Evidence storage also is a big part of the building. The crime lab has a system to capture images digitally as well as storing hard evidence. Currently New York is among 16 states that has no laws requiring the preservation of DNA evidence. However, the National Institute of Justice, the research arm of the Justice Department, is funding the development of consistent guidelines for evidence retention across the country. The report is expected to be completed by 2012.
From the ground floor up, the first floor includes a central general evidence area, a space for weapons and other areas for viewing evidence with sophisticated instrumentation. It has a separate area for computer forensics and interestingly, a vehicle exam bay where any vehicle related to a crime can be hoisted up and thoroughly inspected. The vehicle exam area, a true improvement in process, is something the previous crime lab did not have. Mechanical equipment that run the building are also on the first and fourth floors.
On the second floor are the crime lab’s administrative offices, led by Janet Anderson-Seaquist, a relative new hire. Formerly the supervising forensic scientist of the Ventura County Sheriff’s Crime Laboratory in California, Seaquist has a master’s degree in forensic toxicology.
Also on the floor are records kept in a high-density storage room, as well as an area for controlled substance and trace analysis to inspect drug evidence and fire debris. Staff lockers at this location also facilitate having special work clothing as required.
Controlled substance analysis examines items including tablets, capsules, powders, plant material and liquids for the presence of controlled and non-controlled substances. First the weight of the materials is determined. Chemical screening tests eliminate certain drugs and point the chemist toward the drug that may be present in the submission. All drugs are different. For example, microcrystalline tests show unique and specific crystals when viewed through a compound microscope.
Another test is Thin Layer Chromatography (TLC), which confirms most types of drug evidence using an instrument called a Gas Chromatograph-Mass Spectrometer.
Criminalistics is the field of forensics dealing with the examination, comparison and identification of evidence. Trace evidence subdisciplines in the lab are:
Explosives, Fibers, Glass, Hairs, Impressions, Paint and Polymers, plus assorted particulate materials.
While the presence of an ignitable residue at a fire scene does not confirm arson, the absence of such a liquid does not eliminate the crime either. The job of the forensic chemist in the fire debris section is to determine if an ignitable liquid may or may not have been used to start a fire. The gas-chromatograph/mass selective detector, which produces a chromatogram, is just one instrument used for this purpose.
No surprise in today’s highly scientific criminal investigations is that the third floor is almost entirely devoted to forensic biology, DNA extraction, high-sensitivity DNA and DNA amplification. The forensic biology section of the lab is responsible for analyzing evidence that may be stained with biological fluids such as blood, saliva and semen. The lab has two sections: Serology and DNA. DNA is the genetic material that defines who we are. With the exception of identical twins, every person’s DNA is unique. Serology is the science concerned with the preparation, use and properties of serums.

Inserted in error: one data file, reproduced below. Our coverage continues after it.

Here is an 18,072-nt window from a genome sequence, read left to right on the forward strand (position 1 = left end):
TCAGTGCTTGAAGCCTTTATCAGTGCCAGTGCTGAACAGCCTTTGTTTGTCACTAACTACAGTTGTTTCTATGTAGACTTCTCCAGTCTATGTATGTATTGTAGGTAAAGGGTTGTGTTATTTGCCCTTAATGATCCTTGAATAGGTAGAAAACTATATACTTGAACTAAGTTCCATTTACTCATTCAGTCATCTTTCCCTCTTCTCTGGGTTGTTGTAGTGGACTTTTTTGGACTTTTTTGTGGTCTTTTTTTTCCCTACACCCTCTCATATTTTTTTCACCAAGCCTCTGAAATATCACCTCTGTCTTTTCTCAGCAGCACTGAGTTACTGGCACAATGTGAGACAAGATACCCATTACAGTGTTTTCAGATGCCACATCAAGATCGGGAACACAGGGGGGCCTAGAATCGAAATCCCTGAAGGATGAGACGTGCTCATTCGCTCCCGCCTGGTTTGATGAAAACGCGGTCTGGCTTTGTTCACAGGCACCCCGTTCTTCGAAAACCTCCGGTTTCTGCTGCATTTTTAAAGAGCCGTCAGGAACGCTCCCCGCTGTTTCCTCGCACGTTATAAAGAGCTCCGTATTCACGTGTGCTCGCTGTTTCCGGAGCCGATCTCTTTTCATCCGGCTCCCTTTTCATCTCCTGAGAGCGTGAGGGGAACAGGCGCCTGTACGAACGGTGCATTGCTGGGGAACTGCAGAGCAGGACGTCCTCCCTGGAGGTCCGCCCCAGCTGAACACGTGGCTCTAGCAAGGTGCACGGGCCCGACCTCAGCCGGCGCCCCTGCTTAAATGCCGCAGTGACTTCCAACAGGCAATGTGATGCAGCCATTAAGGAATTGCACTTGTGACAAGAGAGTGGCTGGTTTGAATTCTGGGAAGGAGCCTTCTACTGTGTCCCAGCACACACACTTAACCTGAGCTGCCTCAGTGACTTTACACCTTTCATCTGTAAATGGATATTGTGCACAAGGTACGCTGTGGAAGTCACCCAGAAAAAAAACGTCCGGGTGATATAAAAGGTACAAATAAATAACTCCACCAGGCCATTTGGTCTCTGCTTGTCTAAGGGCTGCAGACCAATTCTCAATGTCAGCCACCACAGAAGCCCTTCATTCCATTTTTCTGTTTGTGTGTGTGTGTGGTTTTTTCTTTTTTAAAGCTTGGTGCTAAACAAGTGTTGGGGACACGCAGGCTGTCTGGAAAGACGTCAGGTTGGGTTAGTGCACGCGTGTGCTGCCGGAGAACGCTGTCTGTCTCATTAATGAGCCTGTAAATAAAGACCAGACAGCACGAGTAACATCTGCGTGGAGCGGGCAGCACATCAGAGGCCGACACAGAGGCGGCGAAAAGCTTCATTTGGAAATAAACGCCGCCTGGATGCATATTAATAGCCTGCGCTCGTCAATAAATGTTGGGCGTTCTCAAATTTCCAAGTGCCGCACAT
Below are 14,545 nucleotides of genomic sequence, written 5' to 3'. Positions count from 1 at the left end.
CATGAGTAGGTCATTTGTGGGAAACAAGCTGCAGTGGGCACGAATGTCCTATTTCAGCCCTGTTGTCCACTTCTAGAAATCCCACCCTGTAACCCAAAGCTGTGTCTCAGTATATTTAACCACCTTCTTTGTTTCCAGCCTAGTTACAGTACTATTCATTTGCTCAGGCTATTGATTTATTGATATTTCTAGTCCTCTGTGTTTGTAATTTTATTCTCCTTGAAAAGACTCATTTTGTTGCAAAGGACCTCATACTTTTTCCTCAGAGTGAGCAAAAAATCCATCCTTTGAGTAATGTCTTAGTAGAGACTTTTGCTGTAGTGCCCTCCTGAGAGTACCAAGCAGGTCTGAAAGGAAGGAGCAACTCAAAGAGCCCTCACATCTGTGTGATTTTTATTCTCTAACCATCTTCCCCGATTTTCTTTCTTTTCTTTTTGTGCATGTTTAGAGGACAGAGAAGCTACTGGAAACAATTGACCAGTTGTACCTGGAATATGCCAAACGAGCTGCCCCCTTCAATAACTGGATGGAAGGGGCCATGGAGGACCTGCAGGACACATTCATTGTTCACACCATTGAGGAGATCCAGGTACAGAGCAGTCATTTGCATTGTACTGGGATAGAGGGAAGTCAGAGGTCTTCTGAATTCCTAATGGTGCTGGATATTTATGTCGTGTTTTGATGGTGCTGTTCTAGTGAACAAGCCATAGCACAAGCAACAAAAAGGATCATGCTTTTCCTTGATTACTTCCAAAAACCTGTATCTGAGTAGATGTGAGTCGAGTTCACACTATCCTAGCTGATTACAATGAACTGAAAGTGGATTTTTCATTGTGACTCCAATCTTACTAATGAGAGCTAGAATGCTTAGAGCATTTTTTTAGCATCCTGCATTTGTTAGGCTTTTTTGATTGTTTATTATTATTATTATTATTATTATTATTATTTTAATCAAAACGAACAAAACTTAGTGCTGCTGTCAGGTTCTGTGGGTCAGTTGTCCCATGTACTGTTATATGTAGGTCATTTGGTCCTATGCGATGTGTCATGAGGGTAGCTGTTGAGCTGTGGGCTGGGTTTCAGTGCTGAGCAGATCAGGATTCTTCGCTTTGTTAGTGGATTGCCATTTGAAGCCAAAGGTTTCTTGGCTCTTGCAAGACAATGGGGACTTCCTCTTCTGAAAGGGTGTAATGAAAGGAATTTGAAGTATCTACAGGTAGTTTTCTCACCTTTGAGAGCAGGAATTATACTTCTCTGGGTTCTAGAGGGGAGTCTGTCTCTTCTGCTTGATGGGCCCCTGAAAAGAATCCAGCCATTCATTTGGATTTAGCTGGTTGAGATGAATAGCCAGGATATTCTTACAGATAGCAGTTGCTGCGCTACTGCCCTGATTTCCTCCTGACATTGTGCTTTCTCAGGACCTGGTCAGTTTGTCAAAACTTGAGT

It’s on the fourth floor where a shooting range has been installed to determine the role that firearms and toolmarks may have played as part of a criminal act. Unlike a firing range, where hitting a target is the object, the purpose of this space is to determine the toolmarks that are evident on every spent projectile. Reinhard describes the rubber-walled facility as a “bunker” with special sound-deafening considerations. He said the design was influenced by Willis Lawrie, of McLaren Wilson Lawrie, an out-of-state company that specializes in this line of work. Reinhard said, “We have excellent local architectural and engineering firms, but we don’t have the level of expertise in this specialized area of forensics laboratory design. We needed somebody with those qualifications to be part of the team.”
“Sound attenuation is a big deal here because the range is inside a building. Plus, they are often dealing with lead projectiles so it also has to be specially ventilated and filtered to protect the environment,” he said.
The energy of the projectile is decreased during firing. At the very end the bullet drops into a tin can. In addition to examining discharged ammunition components including bullets and cartridge cases, inspectors examine firearms, including silencers and homemade firearms, and also analyze clothing from gunshot victims. They also conduct shooting incident reconstructions to aid investigators.
The roof with its high “solar reflectance index,” which Gsellmeier described as a modified built-up roof with a white membrane provides the benefit of a reduced heat island effect. In addition the roof will contain photovoltaic panels, which capture energy to generate electricity. The roof is designed to capture rainwater — which normally would end up flowing needlessly to a sewage treatment center — for re-use, following minimum filtration and UV treatment. That harvested water is used in urinals, toilets and for janitorial purposes.